BEACON FED. S. & L. ASS'N v. Federal Home Loan Bank Bd., 162 F. Supp. 350 (E.D. Wis. 1958)
May 28, 1958
FEDERAL HOME LOAN BANK BOARD, Defendant.
United States District Court E. D. Wisconsin.
*351 Richard A. McDermott, Milwaukee, Wis., Horace Russell, Chicago, Ill., for plaintiff.
Ray E. Dougherty, Mose Silverman, Washington, D. C., for defendant.
GRUBB, District Judge.
The case is before the court on defendant's motion for summary judgment, under Rule 56, Federal Rules of Civil Procedure, 28 U.S.C.A., filed on July 25, 1957, and plaintiff's similar motion for summary judgment, filed on October 21, 1957. No answer has as yet been filed in the action.
The action is one for declaratory relief, injunction, and review of certain proceedings and orders of the defendant, Federal Home Loan Bank Board, hereinafter sometimes called the Board. It is brought pursuant to the provisions of the Home Owners' Loan Act of 1933, as amended, (12 U.S.C.A. § 1464(d) (2)) and Section 10 of the Administrative Procedure Act (5 U.S.C.A. § 1009), and particularly seeks to have Order No. 10,736 of the Board, appointing a conservator for the Beacon Federal Savings and Loan Association, hereinafter sometimes called Beacon, declared null and void.
On March 20, 1956 the Board, acting under the provisions of 12 U.S.C.A. § 1464(d) (2), issued Order No. 9414 appointing a Supervisory Representative in Charge of Beacon. On August 15, 1956 an administrative hearing was begun in Milwaukee to determine whether grounds existed for the appointment of a conservator. The hearing examiner, in his recommended decision, decided that such grounds did exist, and on May 21, 1957 the Board issued Order No. 10,736 which adopted the recommended decision, made a number of additional findings and conclusions, and appointed a conservator for Beacon. Beacon has filed this suit to review that administrative action.
*352 12 U.S.C.A. § 1464(d) provides in pertinent part as follows:
"(d) (1) * * * It [the Board] shall by formal resolution state any alleged violation of law or regulation and give written notice to the association concerned of the facts alleged to be such violation, except that the appointment of a Supervisory Representative in Charge, a conservator or a receiver shall be exclusively as provided in paragraph (2) of this subsection. Such association shall have thirty days within which to correct the alleged violation of law or regulation and to perform any legal duty. If the association concerned does not comply with the law or regulation within such period, then the Board shall give such association twenty days' written notice of the charges against it and of a time and place at which the Board will conduct a hearing as to such alleged violation of duty. * * * After such hearing and adjudication by the Board, appeals shall lie as is provided by the Administrative Procedure Act, and the review by the court shall be upon the weight of the evidence. Upon the giving of notice of alleged violation of law or regulation as herein provided, either the Board or the association affected may, within thirty days after the service of said notice, apply to the United States district court for the district where the association is located for a declaratory judgment and an injunction or other relief with respect to such controversy, and said court shall have jurisdiction to adjudicate the same as in other cases and to enforce its orders. * * *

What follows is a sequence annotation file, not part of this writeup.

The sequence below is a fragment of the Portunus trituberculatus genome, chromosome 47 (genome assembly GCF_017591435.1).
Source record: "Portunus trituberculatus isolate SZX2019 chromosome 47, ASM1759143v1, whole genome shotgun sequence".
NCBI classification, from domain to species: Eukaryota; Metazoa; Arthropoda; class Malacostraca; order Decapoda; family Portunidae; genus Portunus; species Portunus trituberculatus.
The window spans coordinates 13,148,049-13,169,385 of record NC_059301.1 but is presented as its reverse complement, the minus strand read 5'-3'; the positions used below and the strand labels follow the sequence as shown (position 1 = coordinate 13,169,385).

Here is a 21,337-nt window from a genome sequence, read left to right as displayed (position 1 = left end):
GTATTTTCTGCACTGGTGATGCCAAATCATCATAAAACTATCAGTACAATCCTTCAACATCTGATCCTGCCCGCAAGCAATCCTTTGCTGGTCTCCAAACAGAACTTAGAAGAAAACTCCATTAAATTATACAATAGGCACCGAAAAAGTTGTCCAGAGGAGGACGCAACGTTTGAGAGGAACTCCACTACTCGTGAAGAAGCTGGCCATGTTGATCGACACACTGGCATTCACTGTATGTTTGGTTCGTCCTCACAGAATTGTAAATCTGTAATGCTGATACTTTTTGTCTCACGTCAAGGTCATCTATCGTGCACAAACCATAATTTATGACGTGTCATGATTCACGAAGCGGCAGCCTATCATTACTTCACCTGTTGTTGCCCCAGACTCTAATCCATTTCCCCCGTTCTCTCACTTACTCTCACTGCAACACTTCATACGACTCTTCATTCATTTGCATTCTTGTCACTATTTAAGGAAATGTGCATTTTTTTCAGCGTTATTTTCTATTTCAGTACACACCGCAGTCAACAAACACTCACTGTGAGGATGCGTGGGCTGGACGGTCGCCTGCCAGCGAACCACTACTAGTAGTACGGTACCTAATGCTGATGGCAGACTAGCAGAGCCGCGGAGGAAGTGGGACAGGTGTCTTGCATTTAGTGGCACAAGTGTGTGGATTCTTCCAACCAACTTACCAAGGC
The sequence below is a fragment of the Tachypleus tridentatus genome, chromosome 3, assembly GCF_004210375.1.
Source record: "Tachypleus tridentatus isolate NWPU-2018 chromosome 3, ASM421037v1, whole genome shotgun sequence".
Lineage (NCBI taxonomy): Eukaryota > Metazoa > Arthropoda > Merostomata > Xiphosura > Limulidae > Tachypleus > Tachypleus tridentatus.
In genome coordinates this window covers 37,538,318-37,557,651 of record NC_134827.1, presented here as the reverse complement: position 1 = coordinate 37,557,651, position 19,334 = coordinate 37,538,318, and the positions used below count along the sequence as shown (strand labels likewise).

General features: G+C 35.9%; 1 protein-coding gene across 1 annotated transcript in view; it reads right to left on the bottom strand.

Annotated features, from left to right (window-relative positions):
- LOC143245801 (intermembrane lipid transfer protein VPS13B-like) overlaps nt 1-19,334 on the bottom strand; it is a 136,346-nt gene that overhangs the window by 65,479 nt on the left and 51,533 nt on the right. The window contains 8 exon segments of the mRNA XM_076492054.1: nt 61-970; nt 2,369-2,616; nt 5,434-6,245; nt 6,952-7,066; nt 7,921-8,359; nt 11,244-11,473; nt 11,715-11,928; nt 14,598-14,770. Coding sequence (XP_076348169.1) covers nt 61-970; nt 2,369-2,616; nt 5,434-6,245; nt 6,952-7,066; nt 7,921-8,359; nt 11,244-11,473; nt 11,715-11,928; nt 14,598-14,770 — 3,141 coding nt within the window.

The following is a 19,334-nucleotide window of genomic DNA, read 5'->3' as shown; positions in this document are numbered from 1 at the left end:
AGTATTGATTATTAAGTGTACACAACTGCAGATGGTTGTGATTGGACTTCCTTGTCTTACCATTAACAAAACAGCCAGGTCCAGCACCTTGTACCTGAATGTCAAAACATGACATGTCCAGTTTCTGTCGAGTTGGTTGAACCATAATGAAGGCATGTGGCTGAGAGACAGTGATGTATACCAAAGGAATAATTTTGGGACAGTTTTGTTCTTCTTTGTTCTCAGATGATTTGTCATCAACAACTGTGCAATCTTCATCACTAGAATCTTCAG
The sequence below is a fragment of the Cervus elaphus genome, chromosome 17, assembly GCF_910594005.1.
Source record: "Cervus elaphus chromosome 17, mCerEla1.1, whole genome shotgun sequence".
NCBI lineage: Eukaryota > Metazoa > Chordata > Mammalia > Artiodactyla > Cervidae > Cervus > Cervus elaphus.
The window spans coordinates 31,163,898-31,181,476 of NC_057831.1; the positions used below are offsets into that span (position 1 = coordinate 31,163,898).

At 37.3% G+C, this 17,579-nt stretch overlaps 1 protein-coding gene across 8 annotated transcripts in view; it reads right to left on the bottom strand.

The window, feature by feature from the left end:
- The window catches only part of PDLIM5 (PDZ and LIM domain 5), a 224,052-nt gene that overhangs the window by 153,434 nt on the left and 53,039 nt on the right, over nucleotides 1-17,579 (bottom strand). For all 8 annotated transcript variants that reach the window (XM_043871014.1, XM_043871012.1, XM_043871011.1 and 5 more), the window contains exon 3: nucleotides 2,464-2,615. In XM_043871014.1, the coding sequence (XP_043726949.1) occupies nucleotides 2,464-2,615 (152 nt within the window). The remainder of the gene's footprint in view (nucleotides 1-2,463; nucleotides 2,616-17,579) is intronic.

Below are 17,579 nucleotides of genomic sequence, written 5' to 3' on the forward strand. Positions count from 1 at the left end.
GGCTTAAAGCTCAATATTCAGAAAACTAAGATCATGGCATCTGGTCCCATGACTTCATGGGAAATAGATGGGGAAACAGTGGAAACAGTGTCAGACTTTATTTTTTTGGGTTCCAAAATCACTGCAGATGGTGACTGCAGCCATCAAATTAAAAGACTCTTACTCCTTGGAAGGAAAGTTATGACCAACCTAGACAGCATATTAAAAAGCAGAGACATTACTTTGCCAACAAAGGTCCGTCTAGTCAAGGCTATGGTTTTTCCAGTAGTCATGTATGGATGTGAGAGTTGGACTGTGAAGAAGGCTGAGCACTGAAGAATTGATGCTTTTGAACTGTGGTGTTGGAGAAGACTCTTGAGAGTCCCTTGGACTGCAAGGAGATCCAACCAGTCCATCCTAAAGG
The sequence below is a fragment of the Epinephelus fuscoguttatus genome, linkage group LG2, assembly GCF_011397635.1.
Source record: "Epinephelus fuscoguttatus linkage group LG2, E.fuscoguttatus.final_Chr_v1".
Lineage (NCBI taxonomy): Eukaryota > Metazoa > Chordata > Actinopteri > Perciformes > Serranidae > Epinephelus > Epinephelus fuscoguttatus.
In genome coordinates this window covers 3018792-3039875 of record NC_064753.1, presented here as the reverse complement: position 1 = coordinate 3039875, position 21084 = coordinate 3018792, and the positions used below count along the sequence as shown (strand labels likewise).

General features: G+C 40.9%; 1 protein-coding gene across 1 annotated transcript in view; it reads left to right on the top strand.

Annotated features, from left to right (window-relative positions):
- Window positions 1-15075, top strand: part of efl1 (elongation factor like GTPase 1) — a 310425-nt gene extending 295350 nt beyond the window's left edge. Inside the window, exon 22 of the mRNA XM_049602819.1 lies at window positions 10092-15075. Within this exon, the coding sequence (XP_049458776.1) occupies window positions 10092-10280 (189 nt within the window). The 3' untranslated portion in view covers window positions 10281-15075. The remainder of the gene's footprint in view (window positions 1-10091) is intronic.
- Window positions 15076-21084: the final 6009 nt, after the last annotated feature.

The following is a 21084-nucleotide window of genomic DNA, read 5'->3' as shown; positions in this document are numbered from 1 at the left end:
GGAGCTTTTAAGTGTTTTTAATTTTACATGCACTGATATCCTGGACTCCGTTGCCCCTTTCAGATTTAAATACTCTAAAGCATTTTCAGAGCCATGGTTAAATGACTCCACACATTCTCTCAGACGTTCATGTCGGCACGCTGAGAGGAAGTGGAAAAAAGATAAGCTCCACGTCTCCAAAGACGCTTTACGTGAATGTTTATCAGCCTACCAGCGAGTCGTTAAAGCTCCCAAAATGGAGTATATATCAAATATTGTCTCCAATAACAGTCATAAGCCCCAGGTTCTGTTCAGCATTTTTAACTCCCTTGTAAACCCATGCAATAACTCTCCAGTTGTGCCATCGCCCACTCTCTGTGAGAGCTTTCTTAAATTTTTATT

"(2) The grounds for the appointment of a conservator or receiver for a Federal savings and loan association shall be one or more of the following: (i) insolvency in that the assets of such association are less than its obligations to its creditors and others, including its members; (ii) violation of law or of a regulation; (iii) the concealment of its books, records, or assets or the refusal to submit its books, papers, records, or affairs for inspection to any examiner or lawful agent appointed by the Federal Home Loan Bank Board; and (iv) unsafe or unsound operation. The Board shall have exclusive jurisdiction to appoint a Supervisory Representative in Charge, conservator, or receiver. If, in the opinion of the Board, a ground for the appointment of a conservator or receiver as herein provided exists and the Board determines that an emergency exists requiring immediate action, the Board is authorized to appoint ex parte and without notice a Supervisory Representative in Charge to take charge of said association and its affairs * * * The Board shall have the power to appoint a conservator or receiver but no such appointment of a conservator or receiver shall be made except pursuant to a formal resolution of the Board stating the grounds therefor and except notice thereof is given to said association stating the grounds therefor and until an opportunity for an administrative hearing thereon is afforded to said association. Such hearing shall be held in accordance with the provisions of the Administrative Procedure Act and shall be subject to review as therein provided and the review by the court shall be upon the weight of the evidence. * * *"